Siskiyou County Butcher Shop Could Leave 80 Unemployed


The abrupt shutdown of Belcampo Meat Co.’s operations left nearly 40 employees at its Siskiyou County butcher’s shop unemployed.

And by the end of the year, that number is expected to climb to 80, according to an email Siskiyou County Supervisor Ed Valenzuela said he received from the company.

“Butchering is my main concern because these are good jobs that all of a sudden” are gone, said Valenzuela. “I’ll tell you, I was taken aback.

“The hardest thing you can do is try to react on the fly.”

The demise of the sustainable premium meat company, which is headquartered in Oakland but also owns a 30,000-acre ranch in the Siskiyou County community in Gazelle, comes after allegations surfaced last spring according to which the company mislabeled its meat.

Eater LA reported in early June that “several former employees and one current employee allege that Belcampo has not been completely honest about its sourcing, and that it has mislabelled products for over a year in Santa Monica and (Los Angeles) West Third Street Locations. “

Belcampo also had outlets in the San Francisco Bay Area.

Belcampo Farms'

How Belcampo Farms started

The company on its website says its e-commerce, retail and restaurant operations have been shut down.

“We would like to thank you for supporting our business. You have inspired us to create delicious products that reflect our concern for our global environment. We are grateful that you have joined us on this journey, ”the statement read.

Belcampo was founded in 2011 by Anya Fernald and Todd Robinson, an angel investor who provided over $ 20 million in start-up capital. Robinson bought the property in Siskiyou County and Fernald worked with him to come up with an idea to make it profitable and viable while growing the sustainable food movement.

Also in 2011, Belcampo inaugurated its meat processing plant in Montague.

The SMART Workforce Center, which has an office in Siskiyou County, informs displaced employees of Belcampo of the services and resources available to help them find work.

These include assistance in applying for unemployment benefits, resettlement assistance, job placement and paid training programs.

“It can be a tough time when someone loses their job, especially suddenly,” said Wendy Zanotelli, CEO of SMART. “We can pay for education; we can pay for on-the-job training. … We can take a lot of the financial burden off them and pay for these educational services.

Former Belcampo employees can visit the SMART office at 582 Main St. in Weed, call 530-657-0139 or email [email protected]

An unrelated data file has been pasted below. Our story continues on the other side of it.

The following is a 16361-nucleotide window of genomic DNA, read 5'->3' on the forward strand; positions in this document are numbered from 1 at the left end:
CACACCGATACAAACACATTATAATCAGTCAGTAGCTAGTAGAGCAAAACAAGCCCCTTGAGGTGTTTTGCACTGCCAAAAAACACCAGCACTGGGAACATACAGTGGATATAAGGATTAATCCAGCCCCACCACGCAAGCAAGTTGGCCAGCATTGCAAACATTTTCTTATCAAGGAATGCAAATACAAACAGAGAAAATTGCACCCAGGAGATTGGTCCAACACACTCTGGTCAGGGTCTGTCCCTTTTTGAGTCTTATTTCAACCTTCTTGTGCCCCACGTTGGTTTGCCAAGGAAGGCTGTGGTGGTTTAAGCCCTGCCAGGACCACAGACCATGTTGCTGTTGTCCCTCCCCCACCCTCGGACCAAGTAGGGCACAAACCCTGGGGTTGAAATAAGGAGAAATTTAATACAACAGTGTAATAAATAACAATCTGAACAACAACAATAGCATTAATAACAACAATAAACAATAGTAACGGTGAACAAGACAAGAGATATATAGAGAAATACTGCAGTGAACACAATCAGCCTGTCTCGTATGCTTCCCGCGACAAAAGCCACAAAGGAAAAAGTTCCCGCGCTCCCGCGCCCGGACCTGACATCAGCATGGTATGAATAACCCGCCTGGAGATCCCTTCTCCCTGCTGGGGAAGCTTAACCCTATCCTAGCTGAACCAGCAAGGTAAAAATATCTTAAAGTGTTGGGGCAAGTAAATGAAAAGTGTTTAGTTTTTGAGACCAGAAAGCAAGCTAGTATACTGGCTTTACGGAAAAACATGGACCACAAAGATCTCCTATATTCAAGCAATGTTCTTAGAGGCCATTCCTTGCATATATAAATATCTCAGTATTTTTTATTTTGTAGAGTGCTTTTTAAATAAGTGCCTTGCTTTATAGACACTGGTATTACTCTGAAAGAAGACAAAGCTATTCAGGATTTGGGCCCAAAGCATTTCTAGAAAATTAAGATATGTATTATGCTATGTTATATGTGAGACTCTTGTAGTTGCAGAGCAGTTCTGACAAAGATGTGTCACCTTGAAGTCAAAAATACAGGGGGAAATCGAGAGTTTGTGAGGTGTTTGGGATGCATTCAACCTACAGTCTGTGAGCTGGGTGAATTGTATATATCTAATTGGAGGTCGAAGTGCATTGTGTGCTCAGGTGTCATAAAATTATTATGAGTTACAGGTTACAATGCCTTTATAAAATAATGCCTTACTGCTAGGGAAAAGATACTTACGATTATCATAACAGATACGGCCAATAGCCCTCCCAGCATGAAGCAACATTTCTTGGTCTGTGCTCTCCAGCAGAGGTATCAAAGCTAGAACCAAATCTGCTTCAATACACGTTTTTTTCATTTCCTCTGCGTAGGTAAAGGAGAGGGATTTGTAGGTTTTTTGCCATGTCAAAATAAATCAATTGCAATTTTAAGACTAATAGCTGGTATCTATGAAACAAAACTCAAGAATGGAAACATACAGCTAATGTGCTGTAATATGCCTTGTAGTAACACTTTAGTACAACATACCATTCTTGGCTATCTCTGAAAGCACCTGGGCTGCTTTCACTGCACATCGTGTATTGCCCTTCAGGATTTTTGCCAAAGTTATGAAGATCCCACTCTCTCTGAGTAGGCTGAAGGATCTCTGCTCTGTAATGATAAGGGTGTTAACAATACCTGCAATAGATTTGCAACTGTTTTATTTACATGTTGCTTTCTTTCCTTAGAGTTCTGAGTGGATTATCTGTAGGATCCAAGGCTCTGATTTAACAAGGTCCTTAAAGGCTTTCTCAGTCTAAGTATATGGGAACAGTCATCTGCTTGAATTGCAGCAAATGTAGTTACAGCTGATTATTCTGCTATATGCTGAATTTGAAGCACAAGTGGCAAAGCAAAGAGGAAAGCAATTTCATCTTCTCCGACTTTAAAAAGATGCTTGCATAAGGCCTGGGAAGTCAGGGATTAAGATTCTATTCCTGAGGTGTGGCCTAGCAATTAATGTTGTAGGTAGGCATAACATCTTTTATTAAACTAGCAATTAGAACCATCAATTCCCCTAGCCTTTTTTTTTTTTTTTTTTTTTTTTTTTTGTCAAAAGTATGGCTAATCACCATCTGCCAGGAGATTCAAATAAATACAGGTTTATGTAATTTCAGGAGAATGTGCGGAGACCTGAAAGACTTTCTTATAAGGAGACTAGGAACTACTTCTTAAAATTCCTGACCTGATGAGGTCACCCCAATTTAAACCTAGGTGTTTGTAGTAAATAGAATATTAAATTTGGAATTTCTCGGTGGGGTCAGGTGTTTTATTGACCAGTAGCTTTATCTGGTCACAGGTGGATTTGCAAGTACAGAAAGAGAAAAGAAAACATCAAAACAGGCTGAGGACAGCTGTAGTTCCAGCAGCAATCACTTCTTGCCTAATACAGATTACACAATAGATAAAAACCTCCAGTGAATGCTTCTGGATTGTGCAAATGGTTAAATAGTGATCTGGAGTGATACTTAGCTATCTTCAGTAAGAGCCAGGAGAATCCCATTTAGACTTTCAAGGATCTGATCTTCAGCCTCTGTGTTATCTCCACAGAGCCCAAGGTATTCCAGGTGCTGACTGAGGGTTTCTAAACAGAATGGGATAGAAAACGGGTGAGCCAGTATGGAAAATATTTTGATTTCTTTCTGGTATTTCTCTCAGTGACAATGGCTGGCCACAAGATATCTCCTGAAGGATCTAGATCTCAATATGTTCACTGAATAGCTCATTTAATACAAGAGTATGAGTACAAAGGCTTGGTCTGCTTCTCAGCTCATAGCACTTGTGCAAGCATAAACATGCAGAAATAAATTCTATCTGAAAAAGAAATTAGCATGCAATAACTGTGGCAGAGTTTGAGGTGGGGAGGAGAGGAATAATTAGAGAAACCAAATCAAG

Could the farm reopen under a new name?

The SMART Workforce Center received a WARN notice from Belcampo regarding the shutdown on October 18, Zanotelli said.

“The doors were locked the next day at the butcher’s shop,” she said. “I think the community was shocked. It happened quite quickly and there wasn’t a lot of one-on-one. “

The Worker Adjustment and Retraining Notification Act requires employers to provide notification 60 calendar days before plant closures and mass layoffs.

Zanotelli was unsure whether employees were given more than one notice. But she said there are several factors to consider.

“Only certain employers are subject to WARN’s requirements, although employers who are not subject to it can and sometimes submit notices as a courtesy,” she said in a follow-up email. “WARN notices are sometimes delayed to reach local labor boards and local suppliers, like SMART. “

Belcampo Meat Co. is shown with Mount Shasta in the background in October 2013.

Governor Gavin Newsom had suspended the WARN notification requirement amid the COVID-19 pandemic. But the executive decree authorizing the temporary suspension ended on July 1, 2021.

Zanotelli said Belcampo’s human resources department has been responsive.

“What it sounds like, their plan is to reopen the farm and rename it,” she said.

Although Belcampo’s Siskiyou County operations are not in his district, supervisor Valenzuela said the loss of jobs would hurt.

“It will affect the whole county,” he said.

Valenzuela did not know how much money the butcher workers were making.

“It’s the only thing. If I had had an idea in advance, I would have asked these kinds of questions, ”said Valenzuela.

A woman who answered the phone at the Montague butcher on Monday afternoon addressed questions to the company’s head office.

Belcampo did not respond to an email seeking comment prior to the publication of this article.

David Benda covers business, development and everything else for the USA TODAY network in Redding. He also writes the weekly column “Buzz on the Street”. He is part of a team of dedicated journalists who investigate wrongdoing, cover the latest news and tell other stories about your community. Join him on Twitter @DavidBenda_RS or by phone at 1-530-225-8219. To support and support this work, please register today.

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